public class SLList {

     * IntListNode is a nested class that represents a single node in the
     * SLList, storing an item and a reference to the next IntListNode.
    private static class IntListNode {
         * The access modifiers inside a private nested class are irrelevant:
         * both the inner class and the outer class can access these instance
         * variables and methods.
        public int item;
        public IntListNode next;

        public IntListNode(int item, IntListNode next) {
            this.item = item;
   = next;

    *  sentinel is a dummy node that points to the first real node. That is,
    *  sentinel.item is a dummy value, while is our true
    *  first item.
    private IntListNode sentinel;
    private int size;

    /* ... more methods to operate on ... */

The inner class is declared private to enforce our abstraction barrier, but what does the static modifier do? The static modifier prevents the inner class from accessing instance variables or methods of the outer class. This saves a bit of memory and helps prevent mistakes by making sure we don’t modify anything we shouldn’t.

toString and equals

Just like yesterday, we will want a toString method so that our linked lists will be displayed in a more readable format when using the debugger or if using print lines, and we will also want an equals method so that our calls to assertEquals in our tests will verify whether two lists contain the same numbers. Overriding equals() allows us to define how two objects should be considered equal. Recall that checking equality of two objects a and b with a == b defines equality only if a and b are the same reference. Here is an illustration of this difference:

These implementations have been provided for you this time. Take a brief look at them in your skeleton file to understand their implementations.

Exercise: add

As a bit of practice working with these improved lists, implement the add method in, which adds the int x to the list at the specified int index. Be sure to look at and utilize the given completed methods.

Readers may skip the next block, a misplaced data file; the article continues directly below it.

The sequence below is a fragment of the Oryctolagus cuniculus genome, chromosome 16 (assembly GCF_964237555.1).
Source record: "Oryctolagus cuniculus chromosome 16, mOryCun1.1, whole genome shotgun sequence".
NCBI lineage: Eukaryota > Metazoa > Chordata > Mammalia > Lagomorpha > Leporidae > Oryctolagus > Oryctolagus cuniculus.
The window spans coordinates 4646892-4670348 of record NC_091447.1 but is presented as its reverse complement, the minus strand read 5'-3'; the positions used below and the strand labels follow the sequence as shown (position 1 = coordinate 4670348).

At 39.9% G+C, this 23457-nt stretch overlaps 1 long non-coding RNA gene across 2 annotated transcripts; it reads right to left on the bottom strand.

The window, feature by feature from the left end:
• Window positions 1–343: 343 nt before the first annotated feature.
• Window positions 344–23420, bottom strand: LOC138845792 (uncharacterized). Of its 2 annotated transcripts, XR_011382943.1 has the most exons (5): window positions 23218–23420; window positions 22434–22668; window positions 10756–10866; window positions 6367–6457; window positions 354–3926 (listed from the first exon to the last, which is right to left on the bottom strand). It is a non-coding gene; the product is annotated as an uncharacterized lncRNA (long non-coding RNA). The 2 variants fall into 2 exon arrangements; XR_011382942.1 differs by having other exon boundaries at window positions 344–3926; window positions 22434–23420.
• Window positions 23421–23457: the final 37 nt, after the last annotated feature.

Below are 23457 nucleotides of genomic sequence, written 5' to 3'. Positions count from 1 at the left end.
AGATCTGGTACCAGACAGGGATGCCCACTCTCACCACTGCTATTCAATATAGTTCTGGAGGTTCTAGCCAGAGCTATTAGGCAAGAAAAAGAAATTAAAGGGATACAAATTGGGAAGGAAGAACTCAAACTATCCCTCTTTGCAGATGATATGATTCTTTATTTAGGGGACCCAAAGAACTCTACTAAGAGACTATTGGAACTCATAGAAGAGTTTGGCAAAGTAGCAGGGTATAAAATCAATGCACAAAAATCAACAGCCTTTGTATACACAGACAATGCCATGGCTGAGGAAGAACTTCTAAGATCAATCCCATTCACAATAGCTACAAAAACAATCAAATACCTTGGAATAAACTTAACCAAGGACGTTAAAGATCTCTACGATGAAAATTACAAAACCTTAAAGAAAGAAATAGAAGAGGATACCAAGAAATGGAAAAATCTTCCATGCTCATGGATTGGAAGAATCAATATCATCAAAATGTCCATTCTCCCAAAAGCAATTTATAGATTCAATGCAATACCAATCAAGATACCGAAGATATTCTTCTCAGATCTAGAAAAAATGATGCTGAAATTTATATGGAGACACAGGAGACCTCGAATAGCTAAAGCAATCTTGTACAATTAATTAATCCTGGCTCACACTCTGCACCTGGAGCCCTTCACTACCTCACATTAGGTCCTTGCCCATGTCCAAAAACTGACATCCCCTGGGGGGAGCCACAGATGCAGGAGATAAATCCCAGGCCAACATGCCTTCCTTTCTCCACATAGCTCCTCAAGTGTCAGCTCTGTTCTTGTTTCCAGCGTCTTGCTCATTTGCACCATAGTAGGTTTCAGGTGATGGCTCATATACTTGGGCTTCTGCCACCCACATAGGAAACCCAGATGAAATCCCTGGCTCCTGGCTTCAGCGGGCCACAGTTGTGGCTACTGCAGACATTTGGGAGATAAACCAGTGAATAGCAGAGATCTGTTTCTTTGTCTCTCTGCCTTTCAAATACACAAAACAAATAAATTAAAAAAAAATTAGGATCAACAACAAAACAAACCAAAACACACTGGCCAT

In the case that index is greater than or equal to the current size of the list, x should just be added to the end of the list. For example, inserting into index 10 of an empty list should result in a list of size 1 with the inserted item in position 0.

public void add(int index, int x) {
    // TODO

Check your solution with the tests provided in

Exercise: reverse

Over the next few steps, we’re going to be completing the method reverse in SLList using our current SLList implementation.

/* Reverses a linked list destructively and assigns to the head of the reversed
linked list.*/
public void reverse() {
    // TODO

We will assume the restriction that the reversal is to be done in place, destructively, without creating any new nodes.

However, don’t implement the method just yet!

Testing reverse

Make sure that you’re familiar with how to test with JUnit from the section on Testing in the last lab.

We’re going to write a test before we write reverse, as part of a methodology called test-driven development (TDD).

Thinking about test cases before writing code can help us write better code more quickly compared to rushing ahead and trying to solve the problem without first having considered all the different scenarios.

Add JUnit tests in to cover at least the following three situations:

  • General case: That the function returns a reversed list (for lists of size \(\ge 2\)).
  • Base case: That the function “reverses” a list of size 1 by completing without erroring.
  • Base case: That the function “reverses” a list of size 0 by completing without erroring.

Implementing reverse

public void reverse() {
    // TODO

Try running the test you just wrote; it should fail. This is a good sign because it means our tests are working as expected.

Implement reverse recursively, and rerun the tests until all of them pass. A helper method that accepts an IntListNode will be helpful.

Hint: This is a challenging problem. The following diagrams show the progression of reversing a linked list recursively using a helper method called reverseHelper.

Initial call to helper function

Given a reference to the true first node in our linked list, we will take the recursive leap of faith on the rest of the linked list as shown below.

Hit a base case(the end of the list)